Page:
Wondering How to Make a Successful Clean Label?

clean label, natural baking, organic, simple label

You’re not alone. Products with natural and simple labels are in greater demand than ever, and it looks like clean label products are sticking around for awhile.  At first, it may seem overwhelming and difficult to remove ingredient standards from formulas. But fear not, it can be done! First things first,

What is a clean label?

Well, there’s no FDA definition, but it generally fills these criteria:

  • A simple and short ingredient list
  • Ingredients that are “all natural” and contain no chemicals, no artificial preservatives, color agents, or flavor agents
  • Minimally processed ingredients
  • Ingredients that are easy to understand
  • Ingredients that appear in your kitchen cupboard

How do I do that?

First, remove chemical ingredients such as common emulsifiers and artificial ingredients. Here are a few examples of ones to stay away from:

  • ADA
  • potassium lodate
  • calcium peroxide
  • benzyl peroxide (flour bleaching agent)
  • emulsifiers (DATEM, sodium stearoyl lactylate, calcium stearoyl lactylate, ethoxylated mono- and di-glycerides, PGME, polysorbate, mono- and di-glycerol, etc.)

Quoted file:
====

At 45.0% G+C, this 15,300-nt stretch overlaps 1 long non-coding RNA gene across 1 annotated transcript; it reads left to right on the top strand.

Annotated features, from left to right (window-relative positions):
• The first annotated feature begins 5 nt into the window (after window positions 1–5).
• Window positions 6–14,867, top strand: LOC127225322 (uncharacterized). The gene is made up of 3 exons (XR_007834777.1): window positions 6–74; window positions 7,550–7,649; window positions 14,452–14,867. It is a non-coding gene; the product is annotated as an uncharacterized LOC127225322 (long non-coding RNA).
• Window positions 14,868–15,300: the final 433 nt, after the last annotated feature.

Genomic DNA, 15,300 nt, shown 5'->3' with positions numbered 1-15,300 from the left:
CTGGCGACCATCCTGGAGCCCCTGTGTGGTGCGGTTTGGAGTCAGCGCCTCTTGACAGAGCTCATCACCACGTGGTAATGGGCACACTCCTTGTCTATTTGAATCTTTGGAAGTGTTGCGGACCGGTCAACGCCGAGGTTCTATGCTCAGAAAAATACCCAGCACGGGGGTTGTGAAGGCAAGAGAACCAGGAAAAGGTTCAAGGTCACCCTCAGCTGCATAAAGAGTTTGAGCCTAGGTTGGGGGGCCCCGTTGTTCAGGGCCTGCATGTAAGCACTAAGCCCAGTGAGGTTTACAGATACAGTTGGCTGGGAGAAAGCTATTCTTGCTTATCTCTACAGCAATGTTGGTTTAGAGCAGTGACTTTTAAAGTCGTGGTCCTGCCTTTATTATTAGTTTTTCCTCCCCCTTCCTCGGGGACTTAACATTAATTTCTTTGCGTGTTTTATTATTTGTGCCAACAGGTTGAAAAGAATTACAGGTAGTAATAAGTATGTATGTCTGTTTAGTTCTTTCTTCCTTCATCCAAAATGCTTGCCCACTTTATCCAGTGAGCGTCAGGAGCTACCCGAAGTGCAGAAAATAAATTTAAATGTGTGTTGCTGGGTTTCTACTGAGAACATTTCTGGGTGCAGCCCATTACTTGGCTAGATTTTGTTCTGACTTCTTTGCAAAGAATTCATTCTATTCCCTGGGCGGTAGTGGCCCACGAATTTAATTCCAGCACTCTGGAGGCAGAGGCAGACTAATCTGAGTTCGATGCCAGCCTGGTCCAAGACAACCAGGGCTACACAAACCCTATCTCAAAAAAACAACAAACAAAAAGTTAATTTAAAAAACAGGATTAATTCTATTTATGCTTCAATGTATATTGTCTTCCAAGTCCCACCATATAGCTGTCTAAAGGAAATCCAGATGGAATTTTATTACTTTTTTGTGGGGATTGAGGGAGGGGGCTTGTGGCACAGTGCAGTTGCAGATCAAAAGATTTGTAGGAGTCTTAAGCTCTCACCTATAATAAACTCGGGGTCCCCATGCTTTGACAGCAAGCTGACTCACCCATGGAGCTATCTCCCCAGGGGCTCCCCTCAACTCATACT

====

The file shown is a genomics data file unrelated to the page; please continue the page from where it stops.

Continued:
• calcium propionate
  • sorbic acid
  • artificial flavor agents
  • artificial color agents
  • partially hydrogenated oil
  • high fructose corn syrup (HFCS)

Then, find natural alternatives that get the job done.

The big front runner right now is enzymes, because of their wide range of uses. Hydrocolloids and gums can also be used, because of their dough strengthening properties. And if you want a clean label mold inhibitor, look for fruit concentrates and cultured wheat or whey.

Learn how to use these clean label ingredients.

2018-12-10T05:22:29-08:00

About the Author:

Lin Carson, PhD
Dr. Lin Carson’s love affair with baking started over 25 years ago when she earned her BSc degree in Food Science & Technology at the Ohio State University. She went on to earn her MSc then PhD from the Department of Grain Science at Kansas State University. Seeing that technical information was not freely shared in the baking industry, Dr. Carson decided to launch BAKERpedia to cover this gap. Today, as the world’s only FREE and comprehensive online technical resource for the commercial baking industry, BAKERpedia is used by over half a million commercial bakers, ingredient sellers, equipment suppliers and baking entrepreneurs annually. You can catch Dr. Carson regularly on the BAKED In Science podcast solving baking problems or talking about her obsession with bread on the Pitching a Loaf podcast.

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